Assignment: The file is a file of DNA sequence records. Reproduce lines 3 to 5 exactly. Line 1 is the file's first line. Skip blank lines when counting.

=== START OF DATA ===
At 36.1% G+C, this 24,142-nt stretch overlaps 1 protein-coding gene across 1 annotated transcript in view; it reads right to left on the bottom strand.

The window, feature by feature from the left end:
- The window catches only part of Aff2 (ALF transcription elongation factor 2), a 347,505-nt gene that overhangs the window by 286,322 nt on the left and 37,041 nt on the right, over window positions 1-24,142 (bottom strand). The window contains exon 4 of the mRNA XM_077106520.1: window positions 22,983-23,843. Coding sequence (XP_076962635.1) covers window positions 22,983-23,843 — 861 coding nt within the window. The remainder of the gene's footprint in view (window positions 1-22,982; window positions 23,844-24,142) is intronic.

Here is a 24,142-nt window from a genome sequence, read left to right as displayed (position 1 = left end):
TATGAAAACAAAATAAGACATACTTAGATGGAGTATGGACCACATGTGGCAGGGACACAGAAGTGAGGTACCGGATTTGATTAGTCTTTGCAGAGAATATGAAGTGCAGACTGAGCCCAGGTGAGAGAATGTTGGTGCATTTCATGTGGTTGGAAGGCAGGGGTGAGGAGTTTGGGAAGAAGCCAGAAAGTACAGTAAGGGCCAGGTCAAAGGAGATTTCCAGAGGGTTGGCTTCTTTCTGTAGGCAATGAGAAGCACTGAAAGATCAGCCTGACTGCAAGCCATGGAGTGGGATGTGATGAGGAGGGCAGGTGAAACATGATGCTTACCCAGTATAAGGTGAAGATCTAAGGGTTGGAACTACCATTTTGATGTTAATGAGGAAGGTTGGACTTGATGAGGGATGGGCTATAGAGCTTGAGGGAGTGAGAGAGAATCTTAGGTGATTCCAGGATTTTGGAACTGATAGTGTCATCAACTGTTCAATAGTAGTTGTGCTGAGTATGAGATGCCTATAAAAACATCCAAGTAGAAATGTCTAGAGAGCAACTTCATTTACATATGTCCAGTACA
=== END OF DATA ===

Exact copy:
- The window catches only part of Aff2 (ALF transcription elongation factor 2), a 347,505-nt gene that overhangs the window by 286,322 nt on the left and 37,041 nt on the right, over window positions 1-24,142 (bottom strand). The window contains exon 4 of the mRNA XM_077106520.1: window positions 22,983-23,843. Coding sequence (XP_076962635.1) covers window positions 22,983-23,843 — 861 coding nt within the window. The remainder of the gene's footprint in view (window positions 1-22,982; window positions 23,844-24,142) is intronic.

Here is a 24,142-nt window from a genome sequence, read left to right as displayed (position 1 = left end):
TATGAAAACAAAATAAGACATACTTAGATGGAGTATGGACCACATGTGGCAGGGACACAGAAGTGAGGTACCGGATTTGATTAGTCTTTGCAGAGAATATGAAGTGCAGACTGAGCCCAGGTGAGAGAATGTTGGTGCATTTCATGTGGTTGGAAGGCAGGGGTGAGGAGTTTGGGAAGAAGCCAGAAAGTACAGTAAGGGCCAGGTCAAAGGAGATTTCCAGAGGGTTGGCTTCTTTCTGTAGGCAATGAGAAGCACTGAAAGATCAGCCTGACTGCAAGCCATGGAGTGGGATGTGATGAGGAGGGCAGGTGAAACATGATGCTTACCCAGTATAAGGTGAAGATCTAAGGGTTGGAACTACCATTTTGATGTTAATGAGGAAGGTTGGACTTGATGAGGGATGGGCTATAGAGCTTGAGGGAGTGAGAGAGAATCTTAGGTGATTCCAGGATTTTGGAACTGATAGTGTCATCAACTGTTCAATAGTAGTTGTGCTGAGTATGAGATGCCTATAAAAACATCCAAGTAGAAATGTCTAGAGAGCAACTTCATTTACATATGTCCAGTACA